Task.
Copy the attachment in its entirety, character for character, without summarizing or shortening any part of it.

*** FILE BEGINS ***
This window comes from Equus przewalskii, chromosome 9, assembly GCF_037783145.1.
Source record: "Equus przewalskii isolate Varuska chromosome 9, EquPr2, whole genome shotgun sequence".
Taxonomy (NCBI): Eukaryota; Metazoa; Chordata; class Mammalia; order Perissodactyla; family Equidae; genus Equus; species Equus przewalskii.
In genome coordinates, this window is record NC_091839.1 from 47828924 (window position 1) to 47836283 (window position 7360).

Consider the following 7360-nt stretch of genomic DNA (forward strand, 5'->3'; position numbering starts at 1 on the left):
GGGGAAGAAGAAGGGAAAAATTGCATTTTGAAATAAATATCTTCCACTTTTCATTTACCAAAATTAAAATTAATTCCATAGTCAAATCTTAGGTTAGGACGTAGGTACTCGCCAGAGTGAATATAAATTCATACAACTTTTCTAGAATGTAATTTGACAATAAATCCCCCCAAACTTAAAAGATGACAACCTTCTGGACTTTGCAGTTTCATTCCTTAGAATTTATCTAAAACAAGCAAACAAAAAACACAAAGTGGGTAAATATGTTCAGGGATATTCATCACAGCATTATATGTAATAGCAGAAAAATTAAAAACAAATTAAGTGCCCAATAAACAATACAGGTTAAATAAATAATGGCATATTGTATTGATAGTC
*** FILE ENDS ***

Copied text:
This window comes from Equus przewalskii, chromosome 9, assembly GCF_037783145.1.
Source record: "Equus przewalskii isolate Varuska chromosome 9, EquPr2, whole genome shotgun sequence".
Taxonomy (NCBI): Eukaryota; Metazoa; Chordata; class Mammalia; order Perissodactyla; family Equidae; genus Equus; species Equus przewalskii.
In genome coordinates, this window is record NC_091839.1 from 47828924 (window position 1) to 47836283 (window position 7360).

Consider the following 7360-nt stretch of genomic DNA (forward strand, 5'->3'; position numbering starts at 1 on the left):
GGGGAAGAAGAAGGGAAAAATTGCATTTTGAAATAAATATCTTCCACTTTTCATTTACCAAAATTAAAATTAATTCCATAGTCAAATCTTAGGTTAGGACGTAGGTACTCGCCAGAGTGAATATAAATTCATACAACTTTTCTAGAATGTAATTTGACAATAAATCCCCCCAAACTTAAAAGATGACAACCTTCTGGACTTTGCAGTTTCATTCCTTAGAATTTATCTAAAACAAGCAAACAAAAAACACAAAGTGGGTAAATATGTTCAGGGATATTCATCACAGCATTATATGTAATAGCAGAAAAATTAAAAACAAATTAAGTGCCCAATAAACAATACAGGTTAAATAAATAATGGCATATTGTATTGATAGTC